Introduction: To date, several aspects of inflatable penile prosthesis (IPP) surgical procedure have been poorly studied. Aim: The aim of this study was to review the evidence associated with IPP implantation and provide clinical recommendations on behalf of the European Society for Sexual Medicine (ESSM). Overall, 130 peer-reviewed studies and systematic reviews, which were published from 2007−2018 in the English language, were included. Methods: MEDLINE and EMBASE were searched for randomized clinical trials, meta-analyses, and open-label prospective and retrospective studies. Main Outcome Measure: The panel provided statements exploring patients and partner expectations, satisfaction in male and phalloplasty cohorts, the impact of penile length, girth and implant type, reservoir placement, the influence of comorbidities, and social circumstances. Levels of evidence were provided according to the Oxford 2011 criteria and graded as for the Oxford Centre for Evidence-Based Medicine recommendations. Results: In the preoperative setting, it is fundamental to identify and interact with difficult patients with the intention of enhancing the surgeon's ability to establish the surgeon-patient relationship, reduce physical and legal risk, as well as enhancing patient satisfaction. To address this need, the mnemonic Compulsive, Unrealistic, Revision, Surgeon Shopping, Entitled, Denial, and Psychiatric (“CURSED”) has been suggested to identify patients who are at high risk of dissatisfaction. The current recommendations suggest improving glycemic control in patients with diabetes. Available evidence suggests evaluating transplant recipients with the criteria of Barry, consisting of stable graft function for >6 months, avoidance of intra-abdominal reservoir placement, and low-dose immunosuppression. HIV status does not represent a contraindication for surgery. Smoking, peripheral vascular disease, and hypertension may be associated with an increased risk of revision surgery. Patients with spinal cord injury may receive IPP. Patients aged ≥70 years, as well as obese patients, can be offered IPP. The IPP implantation can be performed in patients with stable Peyronie's disease. Ectopic high submuscular reservoir placement can be considered as an alternative method. Clinical Implications: There is a relevant lack of high-level data and definite conclusions in certain areas remain difficult to draw. Strength & Limitations: All studies have been evaluated by a panel of experts providing recommendations for clinical practice. Because of lack of sufficient prospective data, some of the included studies are retrospective and this could be stated as a limitation. Conclusion: This ESSM position statement provides recommendations on optimization of patient outcome by patient selection, and individualized peri- and intra-operative management. ESSM encourages centers to collaborate and to create prospective, multicenter registries in order to address this topic of increasing importance. Osmonov D, Christopher AN, Blecher GA, et al. Clinical Recommendations from the European Society for Sexual Medicine Exploring Partner Expectations, Satisfaction in Male and Phalloplasty Cohorts, the Impact of Penile Length, Girth and Implant Type, Reservoir Placement, and the Influence of Comorbidities and Social Circumstances. J Sex Med 2020;17:210–237. © 2019 The Authors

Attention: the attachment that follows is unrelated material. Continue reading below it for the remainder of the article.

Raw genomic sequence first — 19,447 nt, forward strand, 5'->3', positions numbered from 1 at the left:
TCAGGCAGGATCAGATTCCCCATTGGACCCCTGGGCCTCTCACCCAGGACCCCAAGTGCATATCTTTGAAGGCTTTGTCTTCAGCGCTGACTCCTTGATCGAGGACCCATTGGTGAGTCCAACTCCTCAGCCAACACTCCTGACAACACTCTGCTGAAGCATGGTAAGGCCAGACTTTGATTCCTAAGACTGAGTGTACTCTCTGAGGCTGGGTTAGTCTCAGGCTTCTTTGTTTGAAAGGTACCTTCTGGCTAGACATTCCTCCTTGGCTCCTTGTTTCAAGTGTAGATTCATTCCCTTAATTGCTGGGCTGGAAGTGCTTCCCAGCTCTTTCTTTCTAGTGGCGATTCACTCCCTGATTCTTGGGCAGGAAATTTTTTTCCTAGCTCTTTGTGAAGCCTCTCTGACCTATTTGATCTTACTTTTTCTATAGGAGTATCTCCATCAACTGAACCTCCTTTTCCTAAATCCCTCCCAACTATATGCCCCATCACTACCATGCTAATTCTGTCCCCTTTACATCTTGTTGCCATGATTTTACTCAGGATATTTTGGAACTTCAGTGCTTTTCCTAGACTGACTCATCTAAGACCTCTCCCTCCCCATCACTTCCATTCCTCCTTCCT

Clinical Recommendations From the European Society for Sexual Medicine Exploring Partner Expectations, Satisfaction in Male and Phalloplasty Cohorts, the Impact of Penile Length, Girth and Implant Type, Reservoir Placement, and the Influence of Comorbidities and Social Circumstances